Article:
• Another 100 Days of Good Karma: Day 243 (Radiation Treatment 5 of 30: A Nerd Moment)

    pauseforscience

    Wednesday, March 11, 2015

    Run/ Walk/ Bike/ Elliptical (Today:  2.56 miles;  Running Total: 202.00 miles)

    Day 243 of *Another* 100 Days of Good Karma.

    Hang on tight, y’all. We’re going to have a nerd moment today.

    So, you want to hear something funny? Not ‘ha-ha’ funny, but ‘hey that’s really fuckin’ cool’ funny?

    Of course you do. That’s why you’re here.

    Well then strap in. We’re about to get scientific.

    Holding my breath during radiation treatment isn’t what I would call difficult. The whole session only lasts 25 minutes during which there are maybe six or eight rounds of actual treatment time. I only have to hold my breath for six to ten seconds during each round of treatment.

    Can you hold your breath for ten seconds?

    Go ahead. Give it a shot.

    Not too bad, right?

    However, I’ve noticed that some days holding my breath at the proper depth and for the right length of time requires a little more effort.

    The high-tech glasses that let me watch my breathing patterns show the yellow line rise with each breath, reach the blue stripe and turn green. When I hold my breath during treatment my job is to keep the green line inside the blue stripe.

    On the harder days the line tends to hover and tremble at the bottom of the blue stripe. I really have to concentrate to keep my breath in and I’m always grateful when the nurses come over the intercom and say, “Okay, breathe.”

    (In case you’re wondering, nothing bad happens if the green line falls out of the blue stripe. The radiation machines will detect that I’ve fallen out of the proper range and will shut off. But I do have to start the treatment over.)

    Okay, so here comes the cool nerd moment.

    The high-tech glasses have a graph at the bottom of the screen. I have a deep love for graphs and visual representations of data. They appeal to the mathematician in me.

    This graph shows me the rise and fall of each breath. And because of it I figured out a trick.

    On the days I work out in the morning before radiation it is so much easier to hold my breath at the proper depth and for the right length of time. My breath comes easily. I can keep the line inside the blue stripe with only a little effort.

    On the days I don’t work out the graph at the bottom of the screen tells me that my breathing is shallower. I don’t feel like I’m breathing any differently, but the data doesn’t lie.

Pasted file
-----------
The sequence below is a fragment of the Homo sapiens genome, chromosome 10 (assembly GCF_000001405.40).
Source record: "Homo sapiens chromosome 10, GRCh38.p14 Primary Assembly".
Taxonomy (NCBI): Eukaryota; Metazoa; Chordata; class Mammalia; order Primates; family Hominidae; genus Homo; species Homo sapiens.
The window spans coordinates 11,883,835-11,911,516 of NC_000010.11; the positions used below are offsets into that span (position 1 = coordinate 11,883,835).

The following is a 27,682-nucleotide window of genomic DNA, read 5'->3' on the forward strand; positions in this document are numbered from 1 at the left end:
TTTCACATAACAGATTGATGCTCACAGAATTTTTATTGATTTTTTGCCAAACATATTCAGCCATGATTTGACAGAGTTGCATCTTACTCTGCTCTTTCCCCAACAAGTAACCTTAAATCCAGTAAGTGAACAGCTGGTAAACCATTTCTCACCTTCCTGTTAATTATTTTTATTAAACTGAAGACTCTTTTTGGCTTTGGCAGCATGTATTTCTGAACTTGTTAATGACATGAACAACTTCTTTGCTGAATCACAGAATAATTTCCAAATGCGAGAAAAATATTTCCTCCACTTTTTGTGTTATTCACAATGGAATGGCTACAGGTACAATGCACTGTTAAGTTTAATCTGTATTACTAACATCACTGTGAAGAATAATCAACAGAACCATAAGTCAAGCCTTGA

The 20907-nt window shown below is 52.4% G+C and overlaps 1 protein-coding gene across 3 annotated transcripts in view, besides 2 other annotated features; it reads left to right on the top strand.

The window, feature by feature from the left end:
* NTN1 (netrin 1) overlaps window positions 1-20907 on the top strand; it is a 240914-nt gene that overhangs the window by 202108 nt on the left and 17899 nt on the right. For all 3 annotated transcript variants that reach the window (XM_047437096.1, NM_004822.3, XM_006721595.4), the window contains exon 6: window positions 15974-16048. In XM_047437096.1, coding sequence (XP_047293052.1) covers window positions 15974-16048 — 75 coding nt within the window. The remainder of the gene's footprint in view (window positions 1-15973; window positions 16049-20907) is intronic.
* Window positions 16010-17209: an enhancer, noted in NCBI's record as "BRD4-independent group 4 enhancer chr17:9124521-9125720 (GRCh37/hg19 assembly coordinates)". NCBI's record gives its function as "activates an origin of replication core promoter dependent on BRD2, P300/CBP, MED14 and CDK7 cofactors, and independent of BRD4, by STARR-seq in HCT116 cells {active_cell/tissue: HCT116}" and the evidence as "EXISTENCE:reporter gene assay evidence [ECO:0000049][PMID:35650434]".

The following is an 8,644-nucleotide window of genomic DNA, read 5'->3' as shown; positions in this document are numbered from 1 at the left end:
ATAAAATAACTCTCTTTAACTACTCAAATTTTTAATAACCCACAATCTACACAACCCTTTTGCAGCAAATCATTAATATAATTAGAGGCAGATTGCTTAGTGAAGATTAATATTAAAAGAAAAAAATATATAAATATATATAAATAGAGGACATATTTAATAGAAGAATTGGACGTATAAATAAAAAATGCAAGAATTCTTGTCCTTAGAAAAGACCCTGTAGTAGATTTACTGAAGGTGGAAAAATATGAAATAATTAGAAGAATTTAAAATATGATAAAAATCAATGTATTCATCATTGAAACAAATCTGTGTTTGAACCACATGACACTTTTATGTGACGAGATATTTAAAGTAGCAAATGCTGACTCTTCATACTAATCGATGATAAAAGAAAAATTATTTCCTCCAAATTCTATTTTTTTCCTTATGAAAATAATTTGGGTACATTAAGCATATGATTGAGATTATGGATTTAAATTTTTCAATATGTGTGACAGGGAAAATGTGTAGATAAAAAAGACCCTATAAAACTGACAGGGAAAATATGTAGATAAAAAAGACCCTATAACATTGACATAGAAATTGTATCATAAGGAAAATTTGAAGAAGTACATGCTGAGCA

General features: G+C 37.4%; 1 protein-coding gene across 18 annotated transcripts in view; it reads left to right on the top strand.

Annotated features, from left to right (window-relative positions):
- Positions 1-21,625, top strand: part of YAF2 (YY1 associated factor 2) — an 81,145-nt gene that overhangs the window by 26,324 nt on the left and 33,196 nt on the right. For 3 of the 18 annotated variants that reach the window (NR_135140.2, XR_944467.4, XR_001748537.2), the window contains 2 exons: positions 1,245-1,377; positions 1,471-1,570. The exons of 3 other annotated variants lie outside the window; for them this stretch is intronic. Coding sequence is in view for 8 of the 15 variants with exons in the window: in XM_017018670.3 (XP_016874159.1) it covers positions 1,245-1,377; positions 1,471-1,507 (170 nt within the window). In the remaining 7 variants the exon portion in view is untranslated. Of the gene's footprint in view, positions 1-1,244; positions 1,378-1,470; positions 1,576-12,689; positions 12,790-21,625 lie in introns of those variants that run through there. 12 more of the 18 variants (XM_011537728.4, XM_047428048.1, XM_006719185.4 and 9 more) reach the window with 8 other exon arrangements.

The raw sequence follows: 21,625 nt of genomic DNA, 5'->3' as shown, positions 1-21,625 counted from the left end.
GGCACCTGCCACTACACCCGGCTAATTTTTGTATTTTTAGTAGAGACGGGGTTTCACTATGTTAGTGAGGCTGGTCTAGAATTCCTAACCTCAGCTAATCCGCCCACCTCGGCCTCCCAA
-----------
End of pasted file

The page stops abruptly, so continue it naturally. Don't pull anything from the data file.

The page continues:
I’ve always known that working out makes me a calmer person. I’m sure there are all sorts of chemical reasons going on inside my body to say why that’s true. But I discovered this one purely by accident.

    Working out makes me calmer because my breathing is calmer.

    This must be why breathing exercises during meditation are so important. Or breathing properly during activities like yoga and pilates.

    Sound woo-woo? Stop right now and take a few deep breaths.

    Go on.

    I’ll wait.

    (sips coffee, checks Facebook)

    Okay, done? Do you notice you feel different? A little lighter? A little more in control?

    And that was only for a few seconds.

    Imagine how good you could feel doing that for thirty minutes or more.

    And I doubt you have to be a runner or do a strenuous workout to achieve these same results. Going for a walk would probably do the same thing.

    Today’s silver lining: Real live self-experimentation that demonstrates the mind-body connection.

    How’s that for cool science?!

    What’s your silver lining today?  I love comments!

    Don’t want to leave a comment, but have something you want to share?  Send me an email at gettingthewordswrong(at)gmail(dot)com.

    xoxo,
    Meghan

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One Responseso far.

  1. Mom says:

    Yes, my nerdy daughter, you have flipped! That’s okay you’ll be home soon and then you can breathe all you want! Please do things like this on a regular basis! It helps for a long long long life! Love you, Mom

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